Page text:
The Agenda: Trump’s Washington is changing fast

White House Press Secretary Sean Spicer announced his resignation last week as America learned that Wall Street insider Anthony Scaramucci would take the position of communications director in a White House that is already heavily influenced by the financial elite.

But if Scaramucci– a man with many past positions that in no way align with the platform upon which Trump ran— was an administration wink signaling a willingness to get along with the establishment, the establishment may have missed it.

Talk out of Washington over the weekend centered heavily on whether Trump was looking into how to pardon himself and members of his family in the event of a-shit-hit-the-fan scenario for his fledgling administration.

Scaramucci was, however, front and center attempting to cool talk of potential Trump pardons. The message: Why would the need to reach for his pardon power?

To that point, Scaramucci is right. Even if Trump isn’t delivering on Obamacare or any number of other things, there’s still no undeniable evidence that he’s done anything wrong.

The new communications director focused on Trump’s alleged troubles as they pertain to leaks from the White House, noting that news of the president asking about pardon power also came from a leak.

“I think the gist of that leak, basically, or that tweet, I should say, is that he’s not going to pardon anybody,” he said on CBS’s “Face the Nation.”

“He doesn’t need to pardon anybody,” Scaramucci continued.

But for Trump fans, what’s most off-putting is that anyone’s willing to have the conversation in the first place.

Sen. Rand Paul, who despite being hard on Trump hasn’t entertained any of the fantastical thoughts held by never-Trumpers, addressed the pardon question on CNN’s “State of the Union.”

Specifically, Paul responded to question brought forth by an earlier op-ed in The Washington Post, written by former White House officials and a Harvard lawyer. Their message was basically that if Trump did happen to do something wrong on his way to the White House, then he’s screwed.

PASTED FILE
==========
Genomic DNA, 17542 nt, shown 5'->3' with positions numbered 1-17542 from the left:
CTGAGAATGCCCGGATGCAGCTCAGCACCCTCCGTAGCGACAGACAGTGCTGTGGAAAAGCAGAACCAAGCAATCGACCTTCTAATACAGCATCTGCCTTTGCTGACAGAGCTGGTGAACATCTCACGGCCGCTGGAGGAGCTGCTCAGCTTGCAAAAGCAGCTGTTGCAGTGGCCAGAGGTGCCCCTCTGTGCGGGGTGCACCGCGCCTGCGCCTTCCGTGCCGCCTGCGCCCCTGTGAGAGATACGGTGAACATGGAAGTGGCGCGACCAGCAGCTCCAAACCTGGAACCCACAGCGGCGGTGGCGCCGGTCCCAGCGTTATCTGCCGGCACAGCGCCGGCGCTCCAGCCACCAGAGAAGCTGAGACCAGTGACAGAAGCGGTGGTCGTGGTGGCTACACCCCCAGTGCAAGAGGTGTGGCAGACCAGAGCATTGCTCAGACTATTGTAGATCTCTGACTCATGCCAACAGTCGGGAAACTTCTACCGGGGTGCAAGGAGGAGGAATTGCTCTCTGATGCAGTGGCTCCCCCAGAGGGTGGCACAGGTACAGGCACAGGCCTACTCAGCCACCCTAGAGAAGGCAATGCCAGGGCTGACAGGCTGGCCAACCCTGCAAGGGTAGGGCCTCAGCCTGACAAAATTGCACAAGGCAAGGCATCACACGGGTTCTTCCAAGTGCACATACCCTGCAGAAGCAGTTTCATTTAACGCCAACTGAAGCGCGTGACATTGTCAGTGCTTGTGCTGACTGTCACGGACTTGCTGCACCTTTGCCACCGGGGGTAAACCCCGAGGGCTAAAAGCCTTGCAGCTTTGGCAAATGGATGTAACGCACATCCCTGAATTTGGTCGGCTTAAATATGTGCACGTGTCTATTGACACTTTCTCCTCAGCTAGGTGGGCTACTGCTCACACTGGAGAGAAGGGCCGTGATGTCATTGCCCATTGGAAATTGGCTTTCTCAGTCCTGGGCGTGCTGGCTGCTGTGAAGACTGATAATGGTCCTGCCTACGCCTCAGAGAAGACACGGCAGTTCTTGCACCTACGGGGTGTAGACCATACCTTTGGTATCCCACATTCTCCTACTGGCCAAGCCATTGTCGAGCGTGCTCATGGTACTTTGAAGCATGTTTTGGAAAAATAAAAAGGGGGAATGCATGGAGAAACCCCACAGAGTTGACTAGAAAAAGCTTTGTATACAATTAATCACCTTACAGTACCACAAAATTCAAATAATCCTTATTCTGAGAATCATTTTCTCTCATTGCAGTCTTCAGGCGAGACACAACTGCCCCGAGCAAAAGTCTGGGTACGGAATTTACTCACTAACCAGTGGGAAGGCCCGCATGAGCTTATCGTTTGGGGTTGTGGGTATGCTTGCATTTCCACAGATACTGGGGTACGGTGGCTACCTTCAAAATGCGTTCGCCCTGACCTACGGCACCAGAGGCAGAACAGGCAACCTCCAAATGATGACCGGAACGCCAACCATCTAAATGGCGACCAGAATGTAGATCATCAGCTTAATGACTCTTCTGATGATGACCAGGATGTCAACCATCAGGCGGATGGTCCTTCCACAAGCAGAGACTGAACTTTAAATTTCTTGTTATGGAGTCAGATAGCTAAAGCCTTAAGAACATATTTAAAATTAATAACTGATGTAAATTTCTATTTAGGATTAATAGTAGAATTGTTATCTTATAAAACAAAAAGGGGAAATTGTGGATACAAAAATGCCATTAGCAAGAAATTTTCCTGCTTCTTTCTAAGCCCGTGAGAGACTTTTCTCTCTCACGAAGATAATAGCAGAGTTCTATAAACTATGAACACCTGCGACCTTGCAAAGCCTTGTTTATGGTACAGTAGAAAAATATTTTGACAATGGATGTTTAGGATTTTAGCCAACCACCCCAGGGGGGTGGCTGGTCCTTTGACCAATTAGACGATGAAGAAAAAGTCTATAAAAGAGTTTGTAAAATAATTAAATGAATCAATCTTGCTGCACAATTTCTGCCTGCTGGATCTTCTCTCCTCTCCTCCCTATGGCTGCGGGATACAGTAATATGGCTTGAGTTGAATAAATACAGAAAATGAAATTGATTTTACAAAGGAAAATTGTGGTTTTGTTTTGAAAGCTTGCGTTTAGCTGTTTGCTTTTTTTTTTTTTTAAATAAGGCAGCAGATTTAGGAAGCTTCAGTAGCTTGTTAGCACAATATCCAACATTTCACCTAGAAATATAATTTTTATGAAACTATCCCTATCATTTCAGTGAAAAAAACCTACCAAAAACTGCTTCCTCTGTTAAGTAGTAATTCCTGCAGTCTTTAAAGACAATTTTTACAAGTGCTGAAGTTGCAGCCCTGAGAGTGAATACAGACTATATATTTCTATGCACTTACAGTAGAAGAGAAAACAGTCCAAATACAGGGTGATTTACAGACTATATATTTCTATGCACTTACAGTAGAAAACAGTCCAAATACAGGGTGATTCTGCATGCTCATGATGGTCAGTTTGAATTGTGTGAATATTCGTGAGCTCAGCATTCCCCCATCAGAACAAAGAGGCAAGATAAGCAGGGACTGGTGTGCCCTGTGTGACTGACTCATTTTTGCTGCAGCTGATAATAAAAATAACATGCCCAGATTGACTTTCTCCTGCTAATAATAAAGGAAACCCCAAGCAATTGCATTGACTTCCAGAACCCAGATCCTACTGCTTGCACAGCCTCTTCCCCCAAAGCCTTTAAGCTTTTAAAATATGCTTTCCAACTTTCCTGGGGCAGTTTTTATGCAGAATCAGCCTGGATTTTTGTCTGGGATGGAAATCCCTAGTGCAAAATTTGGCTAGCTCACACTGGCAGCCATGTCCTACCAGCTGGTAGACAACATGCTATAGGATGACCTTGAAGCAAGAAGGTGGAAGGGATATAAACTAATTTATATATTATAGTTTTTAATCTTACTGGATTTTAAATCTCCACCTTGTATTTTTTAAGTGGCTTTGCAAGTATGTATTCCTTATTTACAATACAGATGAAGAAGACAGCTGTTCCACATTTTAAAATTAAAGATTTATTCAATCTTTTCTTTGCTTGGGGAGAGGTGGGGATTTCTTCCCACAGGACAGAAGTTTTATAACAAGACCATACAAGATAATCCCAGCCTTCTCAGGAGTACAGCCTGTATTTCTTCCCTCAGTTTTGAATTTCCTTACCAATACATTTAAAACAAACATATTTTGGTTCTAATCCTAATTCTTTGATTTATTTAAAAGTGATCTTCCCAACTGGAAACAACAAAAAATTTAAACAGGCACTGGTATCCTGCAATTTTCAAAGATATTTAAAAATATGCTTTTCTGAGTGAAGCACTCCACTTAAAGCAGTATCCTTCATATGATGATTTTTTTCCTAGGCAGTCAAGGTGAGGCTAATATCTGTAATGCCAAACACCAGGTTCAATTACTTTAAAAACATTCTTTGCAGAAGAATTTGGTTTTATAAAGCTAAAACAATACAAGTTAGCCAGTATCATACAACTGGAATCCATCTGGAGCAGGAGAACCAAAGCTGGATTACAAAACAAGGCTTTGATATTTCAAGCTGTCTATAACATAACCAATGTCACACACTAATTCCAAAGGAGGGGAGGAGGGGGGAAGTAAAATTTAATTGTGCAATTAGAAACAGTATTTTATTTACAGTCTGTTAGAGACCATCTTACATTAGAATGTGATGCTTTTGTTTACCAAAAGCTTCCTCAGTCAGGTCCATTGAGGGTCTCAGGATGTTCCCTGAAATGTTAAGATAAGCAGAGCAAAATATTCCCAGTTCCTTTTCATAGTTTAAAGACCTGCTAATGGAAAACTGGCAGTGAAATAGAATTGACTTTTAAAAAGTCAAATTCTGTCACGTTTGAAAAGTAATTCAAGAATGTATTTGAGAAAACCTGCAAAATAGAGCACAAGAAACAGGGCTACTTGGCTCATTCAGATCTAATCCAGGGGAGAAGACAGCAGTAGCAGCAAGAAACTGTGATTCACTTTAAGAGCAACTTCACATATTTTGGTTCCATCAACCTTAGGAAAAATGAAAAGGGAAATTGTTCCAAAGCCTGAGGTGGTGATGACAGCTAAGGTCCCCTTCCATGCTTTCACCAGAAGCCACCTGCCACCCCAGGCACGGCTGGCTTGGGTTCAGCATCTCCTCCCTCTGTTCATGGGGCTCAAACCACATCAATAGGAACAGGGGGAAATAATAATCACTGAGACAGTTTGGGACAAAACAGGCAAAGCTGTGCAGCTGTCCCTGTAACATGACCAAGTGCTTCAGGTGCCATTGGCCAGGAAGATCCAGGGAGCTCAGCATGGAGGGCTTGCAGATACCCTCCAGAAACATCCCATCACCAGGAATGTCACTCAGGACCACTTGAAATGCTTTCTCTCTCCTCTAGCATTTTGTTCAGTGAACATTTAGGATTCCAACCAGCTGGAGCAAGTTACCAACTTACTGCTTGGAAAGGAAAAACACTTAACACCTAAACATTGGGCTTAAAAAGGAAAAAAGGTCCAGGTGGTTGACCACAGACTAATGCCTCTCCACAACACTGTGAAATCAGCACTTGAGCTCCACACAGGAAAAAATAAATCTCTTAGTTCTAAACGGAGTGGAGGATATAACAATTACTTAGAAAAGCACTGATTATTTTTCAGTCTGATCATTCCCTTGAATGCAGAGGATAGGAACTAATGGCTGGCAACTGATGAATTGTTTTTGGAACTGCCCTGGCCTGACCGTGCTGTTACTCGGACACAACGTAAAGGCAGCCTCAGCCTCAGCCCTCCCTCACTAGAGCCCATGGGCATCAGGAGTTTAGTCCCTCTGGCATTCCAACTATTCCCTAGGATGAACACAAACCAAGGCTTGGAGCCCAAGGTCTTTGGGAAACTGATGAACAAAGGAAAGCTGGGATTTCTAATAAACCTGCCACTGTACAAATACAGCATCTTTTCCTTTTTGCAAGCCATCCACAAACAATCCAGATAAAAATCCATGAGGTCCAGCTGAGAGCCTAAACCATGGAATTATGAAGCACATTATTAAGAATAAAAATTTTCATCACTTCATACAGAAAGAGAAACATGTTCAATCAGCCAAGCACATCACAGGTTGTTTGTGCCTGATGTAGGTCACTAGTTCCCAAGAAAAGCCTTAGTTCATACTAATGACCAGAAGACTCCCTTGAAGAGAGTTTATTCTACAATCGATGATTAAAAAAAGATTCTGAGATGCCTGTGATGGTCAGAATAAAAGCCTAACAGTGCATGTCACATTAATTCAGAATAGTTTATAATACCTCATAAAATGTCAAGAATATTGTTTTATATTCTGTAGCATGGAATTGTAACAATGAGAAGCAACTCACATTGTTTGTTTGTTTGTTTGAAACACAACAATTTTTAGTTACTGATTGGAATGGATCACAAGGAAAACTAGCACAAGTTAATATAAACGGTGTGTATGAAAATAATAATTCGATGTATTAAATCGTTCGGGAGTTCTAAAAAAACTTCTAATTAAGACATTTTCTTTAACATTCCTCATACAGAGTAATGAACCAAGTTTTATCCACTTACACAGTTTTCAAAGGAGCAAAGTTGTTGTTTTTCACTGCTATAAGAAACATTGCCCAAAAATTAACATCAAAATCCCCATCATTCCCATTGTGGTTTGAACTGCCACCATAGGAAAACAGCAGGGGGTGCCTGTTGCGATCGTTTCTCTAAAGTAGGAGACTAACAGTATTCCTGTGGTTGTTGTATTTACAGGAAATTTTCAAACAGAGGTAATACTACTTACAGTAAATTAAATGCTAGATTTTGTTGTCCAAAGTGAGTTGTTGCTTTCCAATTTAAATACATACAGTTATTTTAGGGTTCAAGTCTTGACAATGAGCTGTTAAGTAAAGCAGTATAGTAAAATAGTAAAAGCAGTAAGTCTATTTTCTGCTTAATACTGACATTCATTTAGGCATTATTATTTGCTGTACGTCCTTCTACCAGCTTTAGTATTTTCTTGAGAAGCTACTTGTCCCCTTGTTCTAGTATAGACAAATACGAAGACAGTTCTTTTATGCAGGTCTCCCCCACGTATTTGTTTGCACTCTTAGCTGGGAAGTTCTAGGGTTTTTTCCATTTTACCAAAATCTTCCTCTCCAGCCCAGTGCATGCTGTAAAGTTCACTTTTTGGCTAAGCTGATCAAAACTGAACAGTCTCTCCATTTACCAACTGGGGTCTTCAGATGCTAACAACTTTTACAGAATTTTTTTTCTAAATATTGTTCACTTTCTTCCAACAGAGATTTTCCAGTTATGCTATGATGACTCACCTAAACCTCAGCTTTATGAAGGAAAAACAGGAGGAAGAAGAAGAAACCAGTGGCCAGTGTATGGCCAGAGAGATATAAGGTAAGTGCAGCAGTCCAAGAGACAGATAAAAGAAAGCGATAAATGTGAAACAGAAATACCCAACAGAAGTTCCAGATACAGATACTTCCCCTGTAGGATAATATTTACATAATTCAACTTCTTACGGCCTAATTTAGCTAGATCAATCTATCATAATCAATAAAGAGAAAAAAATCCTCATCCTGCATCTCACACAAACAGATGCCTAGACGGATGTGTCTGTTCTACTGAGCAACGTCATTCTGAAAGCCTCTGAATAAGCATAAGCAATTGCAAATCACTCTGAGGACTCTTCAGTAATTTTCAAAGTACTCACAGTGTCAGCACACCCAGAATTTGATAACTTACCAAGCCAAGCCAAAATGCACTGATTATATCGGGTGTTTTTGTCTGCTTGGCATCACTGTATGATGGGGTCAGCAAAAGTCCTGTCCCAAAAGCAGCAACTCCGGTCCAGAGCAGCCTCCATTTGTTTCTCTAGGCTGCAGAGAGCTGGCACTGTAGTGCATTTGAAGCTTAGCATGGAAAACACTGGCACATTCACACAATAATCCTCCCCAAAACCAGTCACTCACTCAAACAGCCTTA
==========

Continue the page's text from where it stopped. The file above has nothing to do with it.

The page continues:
Paul disagreed.

“I think in all likelihood he does [have the ability to pardon himself and family],” Paul said. “I think that some of this hasn’t been adjudicated.”

The libertarian-ish Republican did, however, warn that it wouldn’t be politically prudent.

“In a political sphere, I would caution someone to think about pardoning themselves or family members or et cetera,” said Paul.

Meanwhile, Democrat Sen. Chuck Schumer was talking about the reasons Trump (according to his detractors) might need to pardon himself, and what it would mean if he did.

“If he fired [Special Counsel Robert] Mueller or pardoned himself or someone close to him under investigation, it would be one of the greatest, greatest breaking of rule of law, of traditional democratic norms of what our democracy is about,” Schumer said on ABC’s “This Week.”

“I think it would cause a cataclysm in Washington. I cannot imagine our Republican colleagues, including Ryan and Mitch McConnell, just standing by if he were to do either of those things.”

But did Trump even talk about pardons to begin with?

Not according to his lawyer.

Per Jay Sekulow, Trump’s attorney, on “This Week”: “We have not and I continue to not have conversations with the president of the United States about pardons.”

Stay tuned.. I guess?

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